Food sources of Omega 3’s include:
  • Chia seeds
  • Flax seeds
  • Salmon
  • Sardines
  • Scallops
  • Shrimp
  • Soybeans
  • Tofu
  • Tuna
  • Walnuts

Our bodies can metabolize the type of Omega 3’s found in fish into something useful quite easily.  The Omega 3’s in plant sources are a little bit more challenging to fully metabolize into functional products.  Both are good to eat, fish will just deliver a more potent dose of Omega 3’s with a smaller amount of food!

If you’re interested in taking a fish oil supplement, you should talk it over with your friendly local Nutritionist or Dietitian so they can recommend what’s best for you.

If you thought “What the heck is a chia seed?” Yes it is the same thing as what you put on chia pets, yes you can eat it, and we’ll talk about how you can do that another time!

We are going to finish up our fats discussion with Omega 3’s tomorrow, but today I thought we’d take a lipid break and talk muscles instead.

The term “core strength” is one that is used a lot in the health and fitness industry, but what does that actually mean?  I asked Laura Robinson, 5focus Physical Therapist and Registered Dietitian for her expert description:

Most people think of their abdominals or a "six pack" when they discuss core muscles.  Your core also includes muscles surrounding and protecting your spine with cool names like iliopsoas or multifidi.  These muscles help you create a stable spine around which your arms and legs move, and also help you twist, bend, and turn your body. 

Core muscles surround the whole middle of your body- front, back and sides. Core strength is important beyond fitness; it also helps to protect your spine for everyday living.

There are many different ways you can strengthen your core, Laura and I both teach a core-focused workout called Kinesis ™.  Some other core strengthening activities I enjoy include:
  • Dance
  • Olympic weightlifting
  • Pilates
  • Skiing/Snowboarding
  • Surfing
  • Yoga

Today we’ll be turning our attention to the scientifically engineered black sheep of the fat family: trans fats.

In the commercial food industry, unsaturated plant fats are hydrogenated to enhance the texture and extend the shelf life of certain processed foods, like baked goods.  One of the products of hydrogenation is trans fats.

Research indicates that a diet high in trans fats can raise LDL (bad) cholesterol and lower HDL (good) cholesterol, which increases the risk of clogged arteries.

I rarely advise people to ban specific foods from their diet.  Even the nutritionally devoid stuff has a place in a well-balanced eating life.  However in my opinion the types of foods that contain trans fats don’t have any place in a nourishing diet!

An easy way to spot a trans fat-containing food is to check the ingredient list.  If you see “hydrogenated” or “partially hydrogenated” oils, you’ve got some presence of trans fats.  Be wary of products that say “trans fat free” on the front of the package, the FDA allows this statement if the food contains less than 0.5 gram per serving.  They are also allowed a 20% margin of error, and their serving sizes are small.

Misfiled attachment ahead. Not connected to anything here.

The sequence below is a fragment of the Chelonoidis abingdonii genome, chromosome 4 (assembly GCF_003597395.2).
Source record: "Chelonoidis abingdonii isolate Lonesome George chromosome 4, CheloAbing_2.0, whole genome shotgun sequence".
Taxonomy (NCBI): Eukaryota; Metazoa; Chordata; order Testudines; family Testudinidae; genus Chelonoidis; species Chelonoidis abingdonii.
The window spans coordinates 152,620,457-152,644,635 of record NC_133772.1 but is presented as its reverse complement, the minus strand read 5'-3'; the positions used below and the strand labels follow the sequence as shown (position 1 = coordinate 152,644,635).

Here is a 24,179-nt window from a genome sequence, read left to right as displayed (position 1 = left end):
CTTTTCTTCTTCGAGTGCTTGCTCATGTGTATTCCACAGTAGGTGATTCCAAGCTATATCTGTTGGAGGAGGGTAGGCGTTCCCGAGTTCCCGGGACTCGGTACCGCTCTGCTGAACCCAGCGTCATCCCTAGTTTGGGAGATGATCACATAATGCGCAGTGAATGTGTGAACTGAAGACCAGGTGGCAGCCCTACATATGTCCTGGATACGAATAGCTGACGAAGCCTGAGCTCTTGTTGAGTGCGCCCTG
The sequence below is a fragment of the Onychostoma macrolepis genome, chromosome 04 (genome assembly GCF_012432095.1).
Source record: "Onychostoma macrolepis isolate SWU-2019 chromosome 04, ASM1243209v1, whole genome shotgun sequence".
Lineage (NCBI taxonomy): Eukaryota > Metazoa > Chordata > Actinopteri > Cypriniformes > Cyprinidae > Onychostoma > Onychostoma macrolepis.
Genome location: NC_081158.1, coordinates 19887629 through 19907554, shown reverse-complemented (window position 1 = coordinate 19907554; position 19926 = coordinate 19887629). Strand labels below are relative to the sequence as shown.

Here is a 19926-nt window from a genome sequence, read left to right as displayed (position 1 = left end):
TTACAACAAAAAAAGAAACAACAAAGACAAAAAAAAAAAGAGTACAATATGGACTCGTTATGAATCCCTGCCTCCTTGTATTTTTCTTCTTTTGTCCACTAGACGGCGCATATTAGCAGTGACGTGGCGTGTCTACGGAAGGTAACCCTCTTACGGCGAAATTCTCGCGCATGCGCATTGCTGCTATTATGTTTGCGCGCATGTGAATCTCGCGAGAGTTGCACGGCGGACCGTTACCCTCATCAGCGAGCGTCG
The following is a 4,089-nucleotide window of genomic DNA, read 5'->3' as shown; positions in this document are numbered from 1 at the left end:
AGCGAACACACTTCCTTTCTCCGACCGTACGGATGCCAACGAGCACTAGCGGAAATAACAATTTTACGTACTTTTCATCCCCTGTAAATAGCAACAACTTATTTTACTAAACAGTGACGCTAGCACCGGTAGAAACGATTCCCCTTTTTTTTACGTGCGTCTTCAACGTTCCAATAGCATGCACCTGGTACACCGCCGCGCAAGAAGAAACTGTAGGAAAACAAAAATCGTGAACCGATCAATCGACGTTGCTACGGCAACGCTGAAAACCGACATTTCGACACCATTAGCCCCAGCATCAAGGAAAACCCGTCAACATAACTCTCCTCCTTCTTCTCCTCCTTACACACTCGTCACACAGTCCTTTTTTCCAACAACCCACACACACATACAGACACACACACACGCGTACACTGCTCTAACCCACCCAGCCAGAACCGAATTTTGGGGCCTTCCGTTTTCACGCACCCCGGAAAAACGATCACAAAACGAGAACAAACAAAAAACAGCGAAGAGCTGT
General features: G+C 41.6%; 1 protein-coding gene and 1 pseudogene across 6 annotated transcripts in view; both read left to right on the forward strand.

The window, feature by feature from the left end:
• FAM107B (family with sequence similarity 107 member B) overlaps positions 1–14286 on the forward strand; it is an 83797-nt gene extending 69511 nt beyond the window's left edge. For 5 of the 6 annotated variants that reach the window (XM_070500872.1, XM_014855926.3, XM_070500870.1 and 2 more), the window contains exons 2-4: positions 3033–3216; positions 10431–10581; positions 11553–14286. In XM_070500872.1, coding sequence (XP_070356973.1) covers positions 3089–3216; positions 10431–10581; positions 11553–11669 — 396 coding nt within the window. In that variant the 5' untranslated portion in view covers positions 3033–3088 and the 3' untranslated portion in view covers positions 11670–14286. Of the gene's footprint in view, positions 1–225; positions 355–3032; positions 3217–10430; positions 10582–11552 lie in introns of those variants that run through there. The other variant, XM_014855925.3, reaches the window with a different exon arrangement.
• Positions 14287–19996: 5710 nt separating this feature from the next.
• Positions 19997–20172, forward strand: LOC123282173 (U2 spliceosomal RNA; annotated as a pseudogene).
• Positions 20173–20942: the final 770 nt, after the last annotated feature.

There are some naturally occurring trans fats in dairy products.  We learned in our earlier fats discussion that we only want to consume a small amount of saturated animal fats anyways, so within a balanced diet natural trans fats aren’t really an issue.

This points to a larger lesson that a diet based on whole, minimally processed foods is best.  If you’re buying a packaged food look for one with a short ingredient list that has words that you can easily pronounce!

Every Sunday on the Daily Dose I’ll post a different wholesome snack recipe.  Sometimes they will be my own, other times I will refer you to someone who is a better cook than me.  My “recipes” tend to be pretty loose- I’ll give you the basic framework, then it’s up to you to adjust it to your liking!

This recipe idea is courtesy of my friend Claire, she’s a recently-graduated Naturopathic Doctor from Bastyr University and she knows what she’s talking about when it comes to food.

Hummus & Vegetable Lettuce Wraps

Special equipment needed:  Food processor.  You could mash the hummus together but it will take longer and come out a little chunky.

For the Hummus:
  • One 15 oz can garbanzo beans (chickpeas)
  • 2-4 Tablespoons tahini (sesame seed paste)
  • ¼ cup or so olive oil
  • 2-4 garlic cloves
  • 2-3 Tablespoons lemon juice
  • Cayenne pepper to taste

Drain garbanzo beans and rinse in clean water.  Place beans and all other ingredients in food processor.  Blend until smooth.

If you can’t find tahini at the store you can make this without it, it will just be a little less creamy.  Tahini is a tasty base for all kinds of sauces and spreads, and packs an awesome little dose of magnesium.

For the veggies:
You’ll need a variety of crunchy veggies in different colors.  Some suggestions are:
  • Carrots
  • Cucumbers
  • Onions
  • Peppers
  • Red Cabbage
  • Sprouts
  • Zucchini

If you’ve got your food processor out, you can save yourself a lot of time by using the grating or slicing attachment instead of chopping everything by hand.

To assemble the wrap:
Rinse and dry 2-3 leaves of lettuce, I like to use something sturdy like Romaine.  Spread a couple of tablespoons of hummus in the middle of one leaf.  Add a small handful of chopped vegetables.  Roll the whole thing up like a burrito, and enjoy!

Store leftover hummus in an airtight container in the fridge.  Enjoy as a spread or dip.

Sorry I don’t have a picture of what the wraps look like, my chickpeas are dried so they are still soaking as I write this!